Why It Pays to Be Bilingual
BY LAURA MORSCH, CAREERBUILDER.COM
Put a few thousand business executives in a room and you likely won't find many with the same educational backgrounds, industry experience or job descriptions. But about two-thirds of executives do have one thing in common.
Thirty-one percent of executives speak two languages, according to a poll of 12,562 visitors to the Korn/Ferry International Web site. An additional 20 percent speak three languages, 9 percent speak four languages and 4 percent speak more than four.
Whether companies are conducting business overseas or trying to grab a larger market share at home, employers are increasingly seeking out bilingual workers, or people with the ability to speak and communicate in more than one language. In fact, a recent CareerBuilder.com keyword search turned up more than 6,000 job postings seeking bilingual applicants.
Employees who are bilingual in English and Spanish are particularly in demand. Latinos are now the nation's largest minority group, accounting for half of the nation's population growth since April 2001, according the U.S. Census Bureau.
This group brings big potential for profits. Hispanic buying power reached nearly $700 billion last year, according to estimates by HispanTelligence, a division of Hispanic Business, Inc. That buying power could reach as much as $1 trillion by 2010.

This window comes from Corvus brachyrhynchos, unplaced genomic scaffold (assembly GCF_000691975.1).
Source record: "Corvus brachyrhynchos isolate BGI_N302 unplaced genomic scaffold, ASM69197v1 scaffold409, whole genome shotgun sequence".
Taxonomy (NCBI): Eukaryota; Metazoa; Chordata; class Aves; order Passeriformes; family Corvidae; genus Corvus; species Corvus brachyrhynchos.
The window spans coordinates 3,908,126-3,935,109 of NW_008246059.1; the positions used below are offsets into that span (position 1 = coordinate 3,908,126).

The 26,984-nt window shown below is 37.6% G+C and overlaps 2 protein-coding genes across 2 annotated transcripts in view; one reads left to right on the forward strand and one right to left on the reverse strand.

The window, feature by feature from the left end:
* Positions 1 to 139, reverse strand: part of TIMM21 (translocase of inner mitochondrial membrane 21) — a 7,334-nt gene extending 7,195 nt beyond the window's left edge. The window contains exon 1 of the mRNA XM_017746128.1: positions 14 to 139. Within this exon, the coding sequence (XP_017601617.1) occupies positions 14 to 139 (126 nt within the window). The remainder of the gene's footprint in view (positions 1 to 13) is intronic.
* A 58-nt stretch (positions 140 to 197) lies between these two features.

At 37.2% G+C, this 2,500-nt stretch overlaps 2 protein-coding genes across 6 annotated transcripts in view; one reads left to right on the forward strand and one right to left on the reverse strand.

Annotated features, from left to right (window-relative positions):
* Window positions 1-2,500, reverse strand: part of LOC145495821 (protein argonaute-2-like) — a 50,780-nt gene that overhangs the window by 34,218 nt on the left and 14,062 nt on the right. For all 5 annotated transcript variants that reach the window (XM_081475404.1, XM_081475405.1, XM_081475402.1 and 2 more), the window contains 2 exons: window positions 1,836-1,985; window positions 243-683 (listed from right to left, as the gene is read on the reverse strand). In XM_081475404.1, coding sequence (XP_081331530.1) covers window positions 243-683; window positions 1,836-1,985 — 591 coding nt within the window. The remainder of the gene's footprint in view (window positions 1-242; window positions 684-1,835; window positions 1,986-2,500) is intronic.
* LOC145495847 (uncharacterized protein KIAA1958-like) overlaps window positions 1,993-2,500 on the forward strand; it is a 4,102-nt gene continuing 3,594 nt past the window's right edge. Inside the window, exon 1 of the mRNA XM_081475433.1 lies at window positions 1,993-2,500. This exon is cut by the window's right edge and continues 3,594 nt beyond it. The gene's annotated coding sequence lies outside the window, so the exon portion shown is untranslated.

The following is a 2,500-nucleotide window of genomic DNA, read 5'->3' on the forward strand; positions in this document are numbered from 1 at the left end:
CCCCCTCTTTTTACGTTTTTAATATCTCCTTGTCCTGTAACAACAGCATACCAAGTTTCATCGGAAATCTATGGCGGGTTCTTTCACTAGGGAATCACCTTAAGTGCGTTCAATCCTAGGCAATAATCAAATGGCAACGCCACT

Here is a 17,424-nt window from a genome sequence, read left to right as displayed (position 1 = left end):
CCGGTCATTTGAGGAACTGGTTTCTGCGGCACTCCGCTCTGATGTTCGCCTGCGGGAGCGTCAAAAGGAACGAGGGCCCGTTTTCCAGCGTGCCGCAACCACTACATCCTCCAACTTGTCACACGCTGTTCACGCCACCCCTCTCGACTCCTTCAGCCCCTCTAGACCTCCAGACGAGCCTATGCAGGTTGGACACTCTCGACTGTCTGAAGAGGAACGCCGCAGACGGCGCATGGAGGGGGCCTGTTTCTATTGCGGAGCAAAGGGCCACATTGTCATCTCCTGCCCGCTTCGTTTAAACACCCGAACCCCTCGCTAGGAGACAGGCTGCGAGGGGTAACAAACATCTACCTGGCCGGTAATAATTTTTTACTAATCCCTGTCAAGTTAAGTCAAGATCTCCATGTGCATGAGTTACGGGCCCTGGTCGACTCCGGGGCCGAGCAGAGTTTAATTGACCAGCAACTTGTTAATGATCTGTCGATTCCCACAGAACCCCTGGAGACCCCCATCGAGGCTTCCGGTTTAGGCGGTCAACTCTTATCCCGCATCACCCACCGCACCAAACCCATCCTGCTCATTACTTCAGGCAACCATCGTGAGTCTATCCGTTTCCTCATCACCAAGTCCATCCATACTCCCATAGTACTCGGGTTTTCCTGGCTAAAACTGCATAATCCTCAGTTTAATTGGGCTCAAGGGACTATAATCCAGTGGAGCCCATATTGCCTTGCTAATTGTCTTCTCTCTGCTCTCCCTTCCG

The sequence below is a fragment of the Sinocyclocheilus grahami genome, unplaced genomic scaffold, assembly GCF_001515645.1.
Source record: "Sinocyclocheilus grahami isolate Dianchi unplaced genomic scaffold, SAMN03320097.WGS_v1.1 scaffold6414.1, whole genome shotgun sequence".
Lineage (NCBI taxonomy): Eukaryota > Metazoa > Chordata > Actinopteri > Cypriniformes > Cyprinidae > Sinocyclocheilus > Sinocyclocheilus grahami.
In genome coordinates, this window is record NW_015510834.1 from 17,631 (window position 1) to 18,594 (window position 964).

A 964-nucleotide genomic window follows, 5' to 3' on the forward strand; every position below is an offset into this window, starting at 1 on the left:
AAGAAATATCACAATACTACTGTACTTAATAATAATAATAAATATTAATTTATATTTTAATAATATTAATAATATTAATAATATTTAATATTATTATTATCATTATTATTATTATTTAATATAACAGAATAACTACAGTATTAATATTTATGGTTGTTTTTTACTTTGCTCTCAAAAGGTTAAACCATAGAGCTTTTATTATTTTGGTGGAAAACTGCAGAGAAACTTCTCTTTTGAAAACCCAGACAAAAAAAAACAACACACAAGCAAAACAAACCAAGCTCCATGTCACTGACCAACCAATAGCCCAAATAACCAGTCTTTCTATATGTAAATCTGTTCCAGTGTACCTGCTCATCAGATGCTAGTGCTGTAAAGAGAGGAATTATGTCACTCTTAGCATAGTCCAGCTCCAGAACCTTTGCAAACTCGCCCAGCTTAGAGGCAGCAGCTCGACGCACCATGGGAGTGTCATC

The need for bilingual workers is most pronounced in the South and West, where the concentration of non-English speaking residents is highest.
Benefits of being bilingual
To find and keep valuable bilingual workers, employers are willing to pay big. On average, bilingual pay differentials range between 5 and 20 percent per hour more than the position's base rate, according to Salary.com.
For example, government workers in California who hold bilingual positions earn an extra $.58 an hour, according to the state's Department of Personnel Administration Web site. In Washington County, Ore., employees in "bilingual positions" who spend 15-20 percent of their time in "regular and frequent use" of their bilingual skills earn an extra $30 per pay period.
Federal government employees may also see a sizable jump in bilingual pay under a provision of the 2005 Defense Authorization Act. According to the National Association for Bilingual Education, the law approves up to $1,000 in monthly proficiency pay for bilingual active-duty military personnel. Civilians may earn special pay up to 5 percent of their base salary.
The bottom line: Being bilingual literally pays off.
Want more money?
So you speak another language? Before you barge into your boss' office demanding extra pay, do your research. In some jobs, it's the position -- not the employee -- that's considered bilingual. That means if you are not required to use your bilingual skills for a significant portion of your job, you may not be entitled to differential pay.
Also be prepared to take a competency exam. You may be able to carry on a decent conversation in the language, but companies want to be sure you can fully and effectively communicate the business' policies and technical terms. The tests may be written or oral, and vary widely from employer to employer.
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